The Stars and Stripes kick off their final round of CONCACAF qualifying for the 2014 FIFA World Cup Brazil™ with a tricky away day in Honduras. Michael Bradley, lynchpin of the USA midfield, took time out to chat candidly with before boarding the plane to San Pedro Sula.

On the menu of topics broached by the gritty 25-year-old battler were the particular difficulties of playing on the road in Central America, new US coach Jurgen Klinsmann, a recent move to Italian giants Roma, and life in camp without influential playmaker Landon Donovan. The ‘Hexagonal’ round is always a complicated affair. Can you talk about this final round of qualifying in North, Central America and the Caribbean?
Michael Bradley:
The Hexagonal is always tough, but I think it’s going to be even tougher this year. The teams taking part are the best six teams in CONCACAF. It’s going to be ten really challenging games. When we step on the field we have to be sure that we’re ready to give our best performances, to deal with every challenge along the way so that when the Hexagonal is over, we’re in the World Cup.

A first game on the road in Honduras isn’t exactly a dream start. What do you expect?
It’s a very difficult start. Honduras has gotten better, and they have some good young players coming through. Their crowd will push them; they’ll play on emotion. They’ll try to bring the crowd into the game as much as possible. But this is the beauty of World Cup qualifying. Growing up, you dream of playing in games like this, with everything on the line, with a big, loud crowd.

Playing on the road in CONCACAF sounds like tough stuff?
Going on the road to places like to Mexico, to Costa Rica, to Honduras you need to be prepared for about 50 things to go wrong from the moment you step off the plane to when you take off again. Poor fields, crowds that are loud and intimidating, issues in the hotel, whatever. There’s no use worrying about it, or complaining, because that’s just wasted energy. For the guys, like myself, who have been through it before, we know what it’s like. For the younger guys, they’ll have to figure it out quickly.

How do you cope in the face of such challenges?
The main thing is that we stick together, no matter what happens. These games on the road aren’t always the prettiest; they’re not always the days to put together your best soccer. There will be moments when our passion, dedication and commitment will have to see us through.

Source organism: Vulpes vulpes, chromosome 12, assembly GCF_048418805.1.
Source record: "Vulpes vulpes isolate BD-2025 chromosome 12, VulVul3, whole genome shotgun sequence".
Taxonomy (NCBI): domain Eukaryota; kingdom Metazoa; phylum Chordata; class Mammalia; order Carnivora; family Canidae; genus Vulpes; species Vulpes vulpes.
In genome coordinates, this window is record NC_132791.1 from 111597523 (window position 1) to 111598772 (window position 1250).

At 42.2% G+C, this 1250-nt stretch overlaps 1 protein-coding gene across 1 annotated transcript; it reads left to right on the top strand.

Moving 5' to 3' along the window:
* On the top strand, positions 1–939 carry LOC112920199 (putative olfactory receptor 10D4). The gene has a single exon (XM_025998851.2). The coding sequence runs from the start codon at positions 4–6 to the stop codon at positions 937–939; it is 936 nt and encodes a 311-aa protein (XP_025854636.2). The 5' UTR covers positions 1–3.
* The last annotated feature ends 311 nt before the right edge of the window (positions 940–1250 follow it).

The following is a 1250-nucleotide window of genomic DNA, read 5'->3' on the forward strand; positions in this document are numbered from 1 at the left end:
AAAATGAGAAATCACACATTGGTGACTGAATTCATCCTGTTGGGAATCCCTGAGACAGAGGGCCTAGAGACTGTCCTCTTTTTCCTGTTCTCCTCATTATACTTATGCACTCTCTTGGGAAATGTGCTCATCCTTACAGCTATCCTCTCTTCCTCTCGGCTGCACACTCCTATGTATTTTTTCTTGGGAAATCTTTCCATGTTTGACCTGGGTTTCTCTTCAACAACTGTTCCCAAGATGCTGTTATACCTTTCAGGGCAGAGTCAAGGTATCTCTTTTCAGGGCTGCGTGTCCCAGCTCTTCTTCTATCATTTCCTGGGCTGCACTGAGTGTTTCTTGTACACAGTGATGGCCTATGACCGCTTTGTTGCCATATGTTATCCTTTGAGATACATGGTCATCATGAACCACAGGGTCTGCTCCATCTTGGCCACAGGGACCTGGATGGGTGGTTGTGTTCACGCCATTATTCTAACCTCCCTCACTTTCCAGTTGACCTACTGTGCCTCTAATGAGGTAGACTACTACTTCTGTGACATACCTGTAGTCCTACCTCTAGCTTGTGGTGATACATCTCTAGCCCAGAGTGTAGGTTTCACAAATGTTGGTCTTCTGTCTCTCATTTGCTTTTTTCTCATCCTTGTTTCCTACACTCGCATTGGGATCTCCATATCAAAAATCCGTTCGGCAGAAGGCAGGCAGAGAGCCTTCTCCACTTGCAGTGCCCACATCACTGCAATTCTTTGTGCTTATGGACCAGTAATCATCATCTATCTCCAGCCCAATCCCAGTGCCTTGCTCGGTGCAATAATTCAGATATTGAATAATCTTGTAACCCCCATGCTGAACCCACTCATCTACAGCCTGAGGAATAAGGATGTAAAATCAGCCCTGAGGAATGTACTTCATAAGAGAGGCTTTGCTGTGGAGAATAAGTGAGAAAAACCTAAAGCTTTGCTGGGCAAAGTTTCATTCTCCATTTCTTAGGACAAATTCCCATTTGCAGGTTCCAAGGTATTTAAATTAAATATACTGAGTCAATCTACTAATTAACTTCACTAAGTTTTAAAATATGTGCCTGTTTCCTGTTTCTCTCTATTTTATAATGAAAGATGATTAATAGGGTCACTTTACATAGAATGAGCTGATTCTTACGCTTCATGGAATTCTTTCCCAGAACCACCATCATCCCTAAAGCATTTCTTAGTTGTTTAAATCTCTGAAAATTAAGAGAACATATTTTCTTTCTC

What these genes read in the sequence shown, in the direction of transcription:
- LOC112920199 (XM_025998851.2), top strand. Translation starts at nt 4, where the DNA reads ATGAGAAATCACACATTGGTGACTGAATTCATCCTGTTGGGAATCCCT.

You’ll be without Landon Donovan, so often a key contributor in previous campaigns. What does his absence mean?
Not having Landon is something that we’re used to by now. He has been an important part of this team for many years, and I’ve been on the field with him for some big days. I take pride in that, and what we’ve done together. In his life he feels that he needs a little time to recover and figure out what comes next. At the same time, though, the game never stops. We're determined to use the group of guys we have to step out on the field and do everything to get to the World Cup.

The previous round brought a few bumps: a draw in Guatemala and a loss to Jamaica in Kingston. Are there changes that need to be made?
There’s always going to be hiccups along the way. A point on the road against Guatemala isn’t a great result, but it’s not a bad one either. And we went to Jamaica and on that given night, they beat us. They’re a good team and these things can happen. But what’s important is what comes after, and we went right back home and beat them to take our three points back. We claw and fight our way back into things.

You seem to have a lot of faith in the team’s ability to rebound from adversity?
I can’t overstate how much our mentality and commitment matters. Things are just so unpredictable in CONCACAF. We’ll go through different periods where things are good, and then they’re not good. There’ll be injuries and suspensions. Through all of this we stick together, no matter which 11 we have on the field.

This will be coach Jurgen Klinsmann’s first Hexagonal. Can you talk about how things have changed since he took the reins in 2011?
When a new coach comes in, there's always a feeling-out process. He’ll try to find the players that he can count on in difficult moments and the players try to understand his expectations. With a year and half to go before the World Cup, the hard work is really done. It’s an exciting time and we’ll have to fine-tune things, because that’s a never-ending process. But the foundation is there.

Your club career has taken you to the Netherlands, Germany and England. You signed with AS Roma, one of Italy’s top clubs, at the start of the season. Can you talk about life in Serie A?
To play for a club like Roma is a dream come true. When you talk about big clubs in the world, with tradition and passion and incredible support and history, Roma belongs right up at the top of that list. It’s been great for me. We ended the first half of the season with a good stretch of results, but since the January break we haven’t been where we need to be. We’re finding our footing again and we have an edge on AC Milan at the halfway mark of the Coppa Italia semi-final. If we can get into the final it would mean another derby with Lazio, and that would mean a lot to us.